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Badruddin Haqqani Designated Terrorist


The scene outside the Serena Hotel in Kabul, Afghanistan, Monday, Jan. 14, 2008 after an attack by militants. The Haqqani Network has been implicated in this attack among others.

Badruddin Haqqani, an operational commander of the al Qaeda-linked Haqqani Network, has been added to the list of Specially Designated Global Terrorists.

Badruddin Haqqani, an operational commander of the al Qaeda-linked Haqqani Network, has been added to the list of Specially Designated Global Terrorists. The designation allows the United States to freeze his assets, prevent him from using financial institutions, and prosecute him for terrorist activities. This designation represents just one phase of the U.S. Government’s response to the threat posed by terrorists in Afghanistan and Pakistan.

Badruddin Haqqani is one of several Haqqani family members who have been designated by the United States as global terrorists. He is brother of Nasiruddin Haqqani, and of Sirajuddin Haqqani, the Network's overall commander. His uncle, Khalil al Rahman Haqqani, is a key fundraiser, financier, and operational commander for the Haqqani Network, who has been crucial in aiding and supporting al Qaeda's military, the Lashkar al Zil or Shadow Army.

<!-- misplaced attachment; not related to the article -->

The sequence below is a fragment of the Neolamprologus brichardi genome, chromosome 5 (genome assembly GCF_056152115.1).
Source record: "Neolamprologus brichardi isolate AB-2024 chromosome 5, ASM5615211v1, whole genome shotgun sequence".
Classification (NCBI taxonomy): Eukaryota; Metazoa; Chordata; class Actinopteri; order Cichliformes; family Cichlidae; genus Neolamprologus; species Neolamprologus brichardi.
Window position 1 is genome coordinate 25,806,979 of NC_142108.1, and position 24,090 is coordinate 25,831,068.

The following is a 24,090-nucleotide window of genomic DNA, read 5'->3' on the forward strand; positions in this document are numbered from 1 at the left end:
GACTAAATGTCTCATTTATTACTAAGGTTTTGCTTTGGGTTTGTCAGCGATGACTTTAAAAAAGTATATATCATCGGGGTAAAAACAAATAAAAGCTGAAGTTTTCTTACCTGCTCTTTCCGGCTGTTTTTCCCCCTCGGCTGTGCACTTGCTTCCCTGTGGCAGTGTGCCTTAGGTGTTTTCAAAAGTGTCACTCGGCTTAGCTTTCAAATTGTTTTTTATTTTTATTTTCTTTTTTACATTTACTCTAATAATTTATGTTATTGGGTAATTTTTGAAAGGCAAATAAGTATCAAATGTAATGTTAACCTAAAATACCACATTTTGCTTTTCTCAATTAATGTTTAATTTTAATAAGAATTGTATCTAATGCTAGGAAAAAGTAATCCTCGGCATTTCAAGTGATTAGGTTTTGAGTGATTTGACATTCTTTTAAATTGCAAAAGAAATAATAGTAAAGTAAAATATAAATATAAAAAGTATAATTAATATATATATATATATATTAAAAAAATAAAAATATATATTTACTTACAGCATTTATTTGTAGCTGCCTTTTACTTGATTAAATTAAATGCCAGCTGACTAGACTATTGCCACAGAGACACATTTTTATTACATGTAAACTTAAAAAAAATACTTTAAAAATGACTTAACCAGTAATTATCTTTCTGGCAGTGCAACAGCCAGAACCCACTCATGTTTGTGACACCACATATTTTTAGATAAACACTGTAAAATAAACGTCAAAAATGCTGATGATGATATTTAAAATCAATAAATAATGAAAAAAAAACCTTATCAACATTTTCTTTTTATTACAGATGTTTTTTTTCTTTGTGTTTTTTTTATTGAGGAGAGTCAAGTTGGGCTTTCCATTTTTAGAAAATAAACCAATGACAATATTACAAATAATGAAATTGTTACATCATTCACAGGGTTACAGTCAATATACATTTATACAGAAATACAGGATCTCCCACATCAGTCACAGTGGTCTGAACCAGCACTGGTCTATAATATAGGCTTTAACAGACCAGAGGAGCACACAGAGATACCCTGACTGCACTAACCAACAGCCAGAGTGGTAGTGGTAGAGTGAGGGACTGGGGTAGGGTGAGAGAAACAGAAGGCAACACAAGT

Badruddin Haqqani sits on the Shura, or Assembly, of Miram Shah, which has command and control over all Haqqani Network activities, and carries out attacks in south-eastern Afghanistan. He is also believed to be in charge of kidnappings for the Haqqani Network.

The Haqqani Network operates from North Waziristan, a tribal area in Pakistan, and conducts attacks on ISAF troops in Afghanistan. It controls large swaths of the tribal area and runs a parallel administration with courts, recruiting centers, tax offices, and security forces. It has established numerous training camps and safe houses used by al Qaeda leaders and operatives, as well as by Taliban foot soldiers preparing to fight in Afghanistan.

The Haqqani Network has been in the forefront of insurgent activity in Afghanistan, responsible for many high-profile attacks and kidnappings. It has been implicated in some of the biggest terror attacks in the Afghan capital city of Kabul, including the January 2008 suicide assault on the Serena hotel, the February 2009 assault on Afghan ministries, and the July 2008 and October 2009 suicide attacks against the Indian embassy.

By designating this wanted terrorist, the United States is acting on its commitment to help deny financial support to terrorist groups and work with its international partners to apply the rule of law to terrorists.

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